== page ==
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WIREs Clim Change
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The framing of power in climate change adaptation research

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Abstract Power mechanisms and structures shape climate change adaptation outcomes, the measures adopted, and who is identified as requiring adaptation support. But to what extent does research recognize such power‐adaptation linkages? Based on a systematic literature review, we enquire if and how the framing of power matters for adaptation research and what the implications may be for practice. Our enquiry is predicated on the relationship between the researcher and the research focus being itself a relationship of power. Since power is complex and a single definition is not desirable, different actor‐orientated frames of power were used for the data analysis. The results show that authors are more likely to work with issues of power to (i.e., agency), power over, and empowerment, rather than resistance or disempowerment. Demonstrating the effect of such frames, these proportions change according to whether the research focuses on equity, effectiveness, or participation. For instance, power to is strongly associated with effectiveness, while disempowerment is associated more with equity. Together with other identified patterns, our review shows that researchers frame power in adaptation in ways that constitute biases and blind spots. Attention to particular frames of power can limit attention to important dynamics within adaptation processes. Both the content and context to which the identified frames are applied suggest structural trends in adaptation research that require increased attention. Since researchers' frames of power influence both research outcomes and broader adaptation‐power relations, the results indicate that reflexivity is needed to improve both adaptation research and practice. This article is categorized under: Vulnerability and Adaptation to Climate Change > Institutions for Adaptation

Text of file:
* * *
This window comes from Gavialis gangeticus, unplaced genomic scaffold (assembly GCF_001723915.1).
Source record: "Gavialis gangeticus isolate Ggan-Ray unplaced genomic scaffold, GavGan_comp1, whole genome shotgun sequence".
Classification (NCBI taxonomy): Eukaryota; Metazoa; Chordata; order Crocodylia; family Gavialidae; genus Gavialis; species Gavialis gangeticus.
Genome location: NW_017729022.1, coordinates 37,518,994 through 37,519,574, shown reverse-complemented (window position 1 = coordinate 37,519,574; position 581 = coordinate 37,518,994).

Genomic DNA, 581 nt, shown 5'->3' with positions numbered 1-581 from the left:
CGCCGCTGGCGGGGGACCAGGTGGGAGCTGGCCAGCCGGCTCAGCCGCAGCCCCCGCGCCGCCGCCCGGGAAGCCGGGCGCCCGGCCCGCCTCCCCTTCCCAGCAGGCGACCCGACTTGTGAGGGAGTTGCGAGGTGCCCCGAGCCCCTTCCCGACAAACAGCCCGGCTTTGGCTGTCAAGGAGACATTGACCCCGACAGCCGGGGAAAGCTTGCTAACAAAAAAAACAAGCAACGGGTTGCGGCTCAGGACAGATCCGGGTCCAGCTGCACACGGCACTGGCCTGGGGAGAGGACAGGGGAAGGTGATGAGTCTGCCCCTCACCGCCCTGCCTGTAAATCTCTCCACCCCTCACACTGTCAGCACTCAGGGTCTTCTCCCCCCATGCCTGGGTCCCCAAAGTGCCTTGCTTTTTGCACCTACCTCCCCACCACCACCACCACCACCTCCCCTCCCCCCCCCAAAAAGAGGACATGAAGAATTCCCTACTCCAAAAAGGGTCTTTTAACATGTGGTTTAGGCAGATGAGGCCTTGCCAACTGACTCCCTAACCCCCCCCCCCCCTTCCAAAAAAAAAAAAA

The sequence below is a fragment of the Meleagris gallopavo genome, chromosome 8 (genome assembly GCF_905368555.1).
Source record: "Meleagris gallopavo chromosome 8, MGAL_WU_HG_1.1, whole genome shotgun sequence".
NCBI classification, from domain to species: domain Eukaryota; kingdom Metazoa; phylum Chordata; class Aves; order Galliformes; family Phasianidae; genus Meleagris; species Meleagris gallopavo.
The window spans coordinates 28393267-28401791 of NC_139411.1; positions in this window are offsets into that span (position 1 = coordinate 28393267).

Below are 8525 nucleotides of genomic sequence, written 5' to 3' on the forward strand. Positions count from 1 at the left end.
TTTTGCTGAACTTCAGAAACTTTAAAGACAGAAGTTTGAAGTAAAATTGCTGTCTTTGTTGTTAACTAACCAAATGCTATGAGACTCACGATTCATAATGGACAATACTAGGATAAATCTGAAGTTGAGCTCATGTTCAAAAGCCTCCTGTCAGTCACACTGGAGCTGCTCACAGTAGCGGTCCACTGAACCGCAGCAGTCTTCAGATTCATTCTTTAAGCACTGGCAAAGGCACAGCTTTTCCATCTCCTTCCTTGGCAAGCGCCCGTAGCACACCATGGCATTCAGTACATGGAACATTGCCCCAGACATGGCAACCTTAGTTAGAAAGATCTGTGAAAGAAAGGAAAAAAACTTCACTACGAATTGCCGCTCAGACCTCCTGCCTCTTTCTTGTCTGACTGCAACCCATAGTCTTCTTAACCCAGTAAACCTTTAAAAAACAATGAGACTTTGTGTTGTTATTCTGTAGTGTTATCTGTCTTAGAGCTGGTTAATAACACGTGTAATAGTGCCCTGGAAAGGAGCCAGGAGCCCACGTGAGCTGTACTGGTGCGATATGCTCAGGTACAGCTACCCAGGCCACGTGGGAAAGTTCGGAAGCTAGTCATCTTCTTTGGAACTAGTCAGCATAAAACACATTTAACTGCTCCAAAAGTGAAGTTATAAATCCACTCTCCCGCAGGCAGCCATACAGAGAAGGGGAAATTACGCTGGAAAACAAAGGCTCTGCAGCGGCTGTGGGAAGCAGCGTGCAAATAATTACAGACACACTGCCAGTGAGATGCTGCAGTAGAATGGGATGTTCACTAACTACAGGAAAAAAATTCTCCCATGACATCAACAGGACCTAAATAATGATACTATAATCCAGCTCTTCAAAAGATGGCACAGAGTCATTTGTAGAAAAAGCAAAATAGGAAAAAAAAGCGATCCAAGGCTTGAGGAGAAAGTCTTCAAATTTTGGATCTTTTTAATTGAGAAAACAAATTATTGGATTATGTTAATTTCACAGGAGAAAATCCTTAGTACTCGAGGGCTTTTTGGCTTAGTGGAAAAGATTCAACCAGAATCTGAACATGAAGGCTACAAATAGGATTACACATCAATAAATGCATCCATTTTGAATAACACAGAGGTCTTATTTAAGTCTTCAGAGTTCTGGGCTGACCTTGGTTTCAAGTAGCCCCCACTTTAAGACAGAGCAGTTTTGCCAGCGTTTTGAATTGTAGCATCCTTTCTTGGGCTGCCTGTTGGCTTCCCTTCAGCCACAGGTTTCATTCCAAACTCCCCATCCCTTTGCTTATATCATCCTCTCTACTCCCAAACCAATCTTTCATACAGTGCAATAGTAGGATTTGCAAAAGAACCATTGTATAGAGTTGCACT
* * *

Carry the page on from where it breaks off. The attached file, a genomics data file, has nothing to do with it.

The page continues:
Structuring power in adaptation processes. The figure shows how we structure the conceptual framework according to a number of overarching assumptions about the roles of power within adaptation contexts
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Systematic review process decision tree
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Redrawing the power relations of adaptation to incorporate the power of researchers, showing how researchers' frames matter for adaptation agendas and decision‐making
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Number of cases dealing with the concepts of equity (N = 55), effectiveness (N = 66), and participation (N = 79), in comparison to the total number of cases (N = 153). The categories are not mutually exclusive; a paper might involve more than one of the three concepts. The numbers above each bar indicate the total number of cases for each frame
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The proportions of the total number of case studies dealing with each of the five frames of power. The categories are not mutually exclusive, and the numbers above each bar indicate the total number of cases for each frame
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A pollination diagram representing the relationships identified between the actor group driving adaptation actions (top) and the actor group that is the subject of the adaptation action (bottom)
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Vulnerability and Adaptation to Climate Change > Institutions for Adaptation

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